What You'll Get
- $20 for one general-admission ticket (up to $35 value)
- Saturday, June 11, at 7 p.m.
- Sunday, June 12, at 3 p.m.
- Thursday, June 16, at 7 p.m.
- Friday, June 17, at 7 p.m.
- Saturday, June 18, at 7 p.m.
- Sunday, June 19, at 3 p.m.
Once more unto the breach, dear friends, once more;
Or close the wall up with our English dead!
If Shakespeare’s best-known history play ever needed a new title, it might be fair to call it Everybody Loves Harry. That Henry V casts the monarch in the shiniest of shining lights is clear, but that doesn’t make it any less appealing. The young king, whom audiences will have met in Henry IV, displays wit, wisdom, and military acumen, becoming a nearly ideal ruler. Indeed, he seems to have the market cornered on inspirational speeches, and could easily go toe-to-toe with the (non-fictional) Abraham Lincoln or JFK—although when you’re a dramatic representation of a real ruler and your speechwriter is William Shakespeare, you’ve got a bit of an advantage.
“Once more unto the breach” and the St. Crispin’s Day (“We few, we happy few, we band of brothers…”) speeches are rightly celebrated for their power and grace, but Shakespeare’s best scene in Henry V may be one of the least traditionally poetic. In the play’s final scene before the epilogue, the conquering king courts France’s Princess Katharine in a manner so unexpectedly sweet and honest that it can catch an audience every bit off-guard as the princess herself. Historically speaking, the playful, gentle dance between the two—one of whom “cannot speak your England”—might have been politically motivated, but Shakespeare’s command of both romance and humor ensures that it’s viewed not as a mere alliance, but as a true, honest connection between two very rich young people.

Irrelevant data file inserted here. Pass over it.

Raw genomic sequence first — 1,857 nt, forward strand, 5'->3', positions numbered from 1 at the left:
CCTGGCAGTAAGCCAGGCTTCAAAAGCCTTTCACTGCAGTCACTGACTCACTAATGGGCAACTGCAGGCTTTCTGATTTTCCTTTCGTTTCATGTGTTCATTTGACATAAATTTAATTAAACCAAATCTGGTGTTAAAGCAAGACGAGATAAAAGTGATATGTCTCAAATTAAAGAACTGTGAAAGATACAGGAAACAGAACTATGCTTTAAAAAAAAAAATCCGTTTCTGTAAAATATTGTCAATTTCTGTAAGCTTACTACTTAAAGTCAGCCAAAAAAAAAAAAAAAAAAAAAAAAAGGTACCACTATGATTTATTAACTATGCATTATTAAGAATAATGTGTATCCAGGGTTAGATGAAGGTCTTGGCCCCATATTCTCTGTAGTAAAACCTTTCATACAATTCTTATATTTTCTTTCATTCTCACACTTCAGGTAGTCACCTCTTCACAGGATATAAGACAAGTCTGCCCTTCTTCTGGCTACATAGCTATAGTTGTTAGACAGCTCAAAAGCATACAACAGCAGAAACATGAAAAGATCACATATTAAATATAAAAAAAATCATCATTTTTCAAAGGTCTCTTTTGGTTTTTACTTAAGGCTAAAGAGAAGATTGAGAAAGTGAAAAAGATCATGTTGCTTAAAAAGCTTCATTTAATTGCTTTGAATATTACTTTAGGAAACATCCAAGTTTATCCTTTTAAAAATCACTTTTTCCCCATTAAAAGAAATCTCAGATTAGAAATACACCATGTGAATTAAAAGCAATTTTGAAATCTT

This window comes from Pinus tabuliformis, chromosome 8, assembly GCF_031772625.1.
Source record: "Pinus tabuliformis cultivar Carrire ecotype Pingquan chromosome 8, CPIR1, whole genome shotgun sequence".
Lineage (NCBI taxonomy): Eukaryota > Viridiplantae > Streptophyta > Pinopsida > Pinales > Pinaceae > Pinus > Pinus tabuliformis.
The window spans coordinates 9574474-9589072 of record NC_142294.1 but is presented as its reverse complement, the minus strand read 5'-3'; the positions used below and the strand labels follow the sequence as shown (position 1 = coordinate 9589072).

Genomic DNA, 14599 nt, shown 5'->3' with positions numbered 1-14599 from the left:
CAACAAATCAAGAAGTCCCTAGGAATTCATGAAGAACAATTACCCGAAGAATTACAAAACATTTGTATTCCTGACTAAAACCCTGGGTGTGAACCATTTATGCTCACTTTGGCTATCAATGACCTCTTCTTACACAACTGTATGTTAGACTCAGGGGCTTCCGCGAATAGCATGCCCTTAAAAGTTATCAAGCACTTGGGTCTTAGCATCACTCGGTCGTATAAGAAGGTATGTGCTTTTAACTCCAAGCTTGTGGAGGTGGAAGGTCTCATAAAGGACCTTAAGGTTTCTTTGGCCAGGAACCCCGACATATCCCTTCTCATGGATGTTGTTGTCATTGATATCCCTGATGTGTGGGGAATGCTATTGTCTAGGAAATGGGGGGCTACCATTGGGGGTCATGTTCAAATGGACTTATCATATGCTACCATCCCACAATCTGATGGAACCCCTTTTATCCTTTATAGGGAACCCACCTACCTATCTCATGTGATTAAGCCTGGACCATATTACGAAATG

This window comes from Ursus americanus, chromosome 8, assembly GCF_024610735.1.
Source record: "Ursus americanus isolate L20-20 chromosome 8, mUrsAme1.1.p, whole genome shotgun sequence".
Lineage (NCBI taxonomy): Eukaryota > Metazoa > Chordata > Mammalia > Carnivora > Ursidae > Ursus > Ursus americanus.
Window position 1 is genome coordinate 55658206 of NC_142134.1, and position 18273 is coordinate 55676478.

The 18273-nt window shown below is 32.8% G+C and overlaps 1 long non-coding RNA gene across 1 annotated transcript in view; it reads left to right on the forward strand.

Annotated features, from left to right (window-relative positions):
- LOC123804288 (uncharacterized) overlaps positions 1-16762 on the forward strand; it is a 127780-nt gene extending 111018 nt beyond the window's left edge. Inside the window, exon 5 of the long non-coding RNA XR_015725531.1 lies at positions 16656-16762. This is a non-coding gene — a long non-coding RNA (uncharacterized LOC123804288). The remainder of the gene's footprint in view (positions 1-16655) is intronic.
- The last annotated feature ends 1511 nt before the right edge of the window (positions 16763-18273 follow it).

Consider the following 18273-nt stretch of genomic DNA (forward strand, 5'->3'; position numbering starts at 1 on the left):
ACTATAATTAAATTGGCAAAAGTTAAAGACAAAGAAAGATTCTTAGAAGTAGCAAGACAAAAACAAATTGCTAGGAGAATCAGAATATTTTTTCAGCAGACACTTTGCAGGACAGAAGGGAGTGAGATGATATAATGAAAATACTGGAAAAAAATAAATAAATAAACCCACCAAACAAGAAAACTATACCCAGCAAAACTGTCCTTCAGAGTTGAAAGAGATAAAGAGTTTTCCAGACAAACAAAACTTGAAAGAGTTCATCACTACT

Image from 2015 production of “A Midsummer Night’s Dream
The Fine Print
Promotional value expires Jun 19, 2016. Limit 8/person. Valid only for option purchased. Redeem on day of show for a ticket at the venue box office. Refundable only on day of purchase. Discount reflects merchant's current ticket prices, which may change. ADA seating cannot be guaranteed; contact box office prior to purchase for availability. Ticket value includes all fees. Merchant is solely responsible to purchasers for the care and quality of the advertised goods and services.
About Tennessee Shakespeare Company
Theater should inspire wonderment. That's the view at Tennessee Shakespeare Company, an artistic organization dedicated to bringing new life to William Shakespeare's words. Each of its productions aims to burrow beneath the play's familiar surface, finding deeper explorations into psychology, government, and philosophy. This approach brings new life to the timeless works—TSC's Macbeth, for instance, highlighted the civilian cost of civil war, while an all-female Julius Caesar embodied "a bold new way to look at honor, womanhood, and power," according to The Commercial Appeal. That same sense of exploration is extended to contemporary pieces.